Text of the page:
Obama administration devoting B to jump-start driverless cars

The money will be used over the next decade for projects that could make autonomous vehicles mainstream.

The Transportation Department announced an ambitious $4 billion, 10-year plan Thursday aimed at smoothing the path toward widespread adoption of autonomous cars in America.

“We are on the cusp of a new era in automotive technology with enormous potential to save lives, reduce greenhouse gas emissions, and transform mobility for the American people,” said Transportation Secretary Anthony Foxx unveiling the proposal at the North American International Auto Show in Detroit.

“Today’s actions and those we will pursue in the coming months will provide the foundation and the path forward for manufacturers, state officials, and consumers to use new technologies and achieve their full safety potential.”

The money will be part of the fiscal year 2017 budget, which will be released next month.


Foxx also announced the National Highway Traffic Safety Administration will work with states, manufacturers, the American Association of Motor Vehicle Administrators and others on a framework that will lead to a national policy on self-driving cars.

Tech groups came out in support of the announcement shortly after Foxx spoke at the car show.

“Self-driving car technologies promise to transform our transportation system, with the potential to give mobility to many people who currently cannot drive, ease road congestion and fuel consumption, and reduce accidents and traffic fatalities,” said Dean Garfield, president of the Information Technology Industry Council. “Initiatives like the Department of Transportation’s Smart City Challenge are a starting point to help spur cities to think about — and pursue — a more tech savvy future for their communities.”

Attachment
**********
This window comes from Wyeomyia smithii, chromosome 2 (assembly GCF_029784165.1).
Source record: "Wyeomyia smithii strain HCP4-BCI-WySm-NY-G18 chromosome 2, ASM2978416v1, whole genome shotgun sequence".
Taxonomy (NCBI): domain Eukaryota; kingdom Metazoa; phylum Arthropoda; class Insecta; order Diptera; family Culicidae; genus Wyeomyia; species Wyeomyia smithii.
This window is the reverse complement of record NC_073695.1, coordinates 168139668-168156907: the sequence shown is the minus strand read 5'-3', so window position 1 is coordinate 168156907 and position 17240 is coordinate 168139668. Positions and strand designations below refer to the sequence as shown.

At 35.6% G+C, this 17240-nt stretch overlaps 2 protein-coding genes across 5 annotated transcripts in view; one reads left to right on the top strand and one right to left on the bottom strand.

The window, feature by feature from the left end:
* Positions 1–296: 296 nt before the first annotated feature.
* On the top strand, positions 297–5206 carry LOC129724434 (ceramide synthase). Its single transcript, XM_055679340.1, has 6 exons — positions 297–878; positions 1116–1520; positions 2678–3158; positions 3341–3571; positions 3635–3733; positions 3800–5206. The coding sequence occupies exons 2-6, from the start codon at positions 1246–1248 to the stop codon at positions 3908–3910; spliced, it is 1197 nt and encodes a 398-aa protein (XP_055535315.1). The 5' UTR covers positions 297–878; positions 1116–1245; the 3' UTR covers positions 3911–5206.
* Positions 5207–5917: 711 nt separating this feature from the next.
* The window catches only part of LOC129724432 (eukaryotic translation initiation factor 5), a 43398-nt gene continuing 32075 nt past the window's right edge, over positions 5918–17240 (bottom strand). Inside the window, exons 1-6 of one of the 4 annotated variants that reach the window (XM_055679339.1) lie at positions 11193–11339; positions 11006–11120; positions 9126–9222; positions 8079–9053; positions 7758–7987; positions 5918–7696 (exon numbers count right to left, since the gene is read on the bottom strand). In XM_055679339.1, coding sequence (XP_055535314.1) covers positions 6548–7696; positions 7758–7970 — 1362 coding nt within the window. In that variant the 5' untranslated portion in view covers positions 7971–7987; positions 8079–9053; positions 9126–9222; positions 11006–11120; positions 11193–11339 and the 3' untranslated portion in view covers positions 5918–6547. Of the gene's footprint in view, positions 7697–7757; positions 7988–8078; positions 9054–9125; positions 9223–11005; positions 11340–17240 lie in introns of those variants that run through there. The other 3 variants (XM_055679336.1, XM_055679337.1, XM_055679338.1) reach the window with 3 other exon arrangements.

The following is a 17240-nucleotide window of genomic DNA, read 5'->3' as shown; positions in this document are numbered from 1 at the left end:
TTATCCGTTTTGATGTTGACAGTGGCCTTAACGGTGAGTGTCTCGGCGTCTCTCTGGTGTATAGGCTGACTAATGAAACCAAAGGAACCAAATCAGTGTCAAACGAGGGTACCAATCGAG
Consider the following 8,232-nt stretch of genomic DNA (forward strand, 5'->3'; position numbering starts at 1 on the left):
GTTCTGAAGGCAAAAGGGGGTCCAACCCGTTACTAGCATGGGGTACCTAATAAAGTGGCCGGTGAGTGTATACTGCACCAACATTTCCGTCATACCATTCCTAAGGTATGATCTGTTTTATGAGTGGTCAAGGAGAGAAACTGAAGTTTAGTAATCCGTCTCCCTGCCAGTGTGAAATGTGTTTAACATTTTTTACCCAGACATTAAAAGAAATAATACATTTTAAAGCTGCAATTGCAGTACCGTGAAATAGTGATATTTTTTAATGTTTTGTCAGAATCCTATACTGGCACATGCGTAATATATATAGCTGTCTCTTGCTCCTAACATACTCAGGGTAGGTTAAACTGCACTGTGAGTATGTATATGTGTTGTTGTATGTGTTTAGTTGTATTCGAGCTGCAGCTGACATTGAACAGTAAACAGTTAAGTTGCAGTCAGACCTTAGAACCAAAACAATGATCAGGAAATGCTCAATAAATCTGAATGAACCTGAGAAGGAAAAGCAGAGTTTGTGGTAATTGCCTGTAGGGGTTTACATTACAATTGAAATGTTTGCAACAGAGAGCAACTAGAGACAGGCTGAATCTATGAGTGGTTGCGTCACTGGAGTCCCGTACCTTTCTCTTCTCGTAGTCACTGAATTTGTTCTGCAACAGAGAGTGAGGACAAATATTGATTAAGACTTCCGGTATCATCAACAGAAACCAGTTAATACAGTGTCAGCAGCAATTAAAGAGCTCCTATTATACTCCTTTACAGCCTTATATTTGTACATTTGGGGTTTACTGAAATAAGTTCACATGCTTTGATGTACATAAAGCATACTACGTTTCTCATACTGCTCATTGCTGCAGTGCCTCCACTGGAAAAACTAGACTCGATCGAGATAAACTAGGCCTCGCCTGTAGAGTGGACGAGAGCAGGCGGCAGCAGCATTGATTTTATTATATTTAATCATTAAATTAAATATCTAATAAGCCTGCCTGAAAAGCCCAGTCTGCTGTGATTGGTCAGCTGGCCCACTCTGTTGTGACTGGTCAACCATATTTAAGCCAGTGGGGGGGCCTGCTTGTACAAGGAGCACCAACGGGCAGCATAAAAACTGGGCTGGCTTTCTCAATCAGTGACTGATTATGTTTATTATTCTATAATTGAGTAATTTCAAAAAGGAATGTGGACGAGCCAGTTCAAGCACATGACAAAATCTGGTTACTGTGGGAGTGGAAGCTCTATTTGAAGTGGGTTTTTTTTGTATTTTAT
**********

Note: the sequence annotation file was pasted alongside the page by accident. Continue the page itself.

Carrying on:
The move toward a national policy comes after car manufacturers have complained about different rules and regulations in different states. Garfield said it’s important for DOT to create an overarching policy if driverless cars are to “go beyond the status quo.”

“The current patchwork of state regulations was created for the last century, and when they fall short, they will limit the true potential of these new technologies,” Garfield said. “As our tech companies develop and road test new vehicle technologies, we’ll be looking to the federal government to help be the bridge that is needed for self-driving cars to make the leap from being an R&D project to being in the marketplace and on the road.”


Part of the announcement devoted to policy specifically addressed vehicles “designed without a human driver in mind,” which covers the slew of companies devoting millions of dollars to autonomous fleets. In the last month, Ford announced that it will be tripling its autonomous fleet, while General Motors released its intentions to give ridehauling company Lyft $500 million to develop its own fleet of driverless cars.

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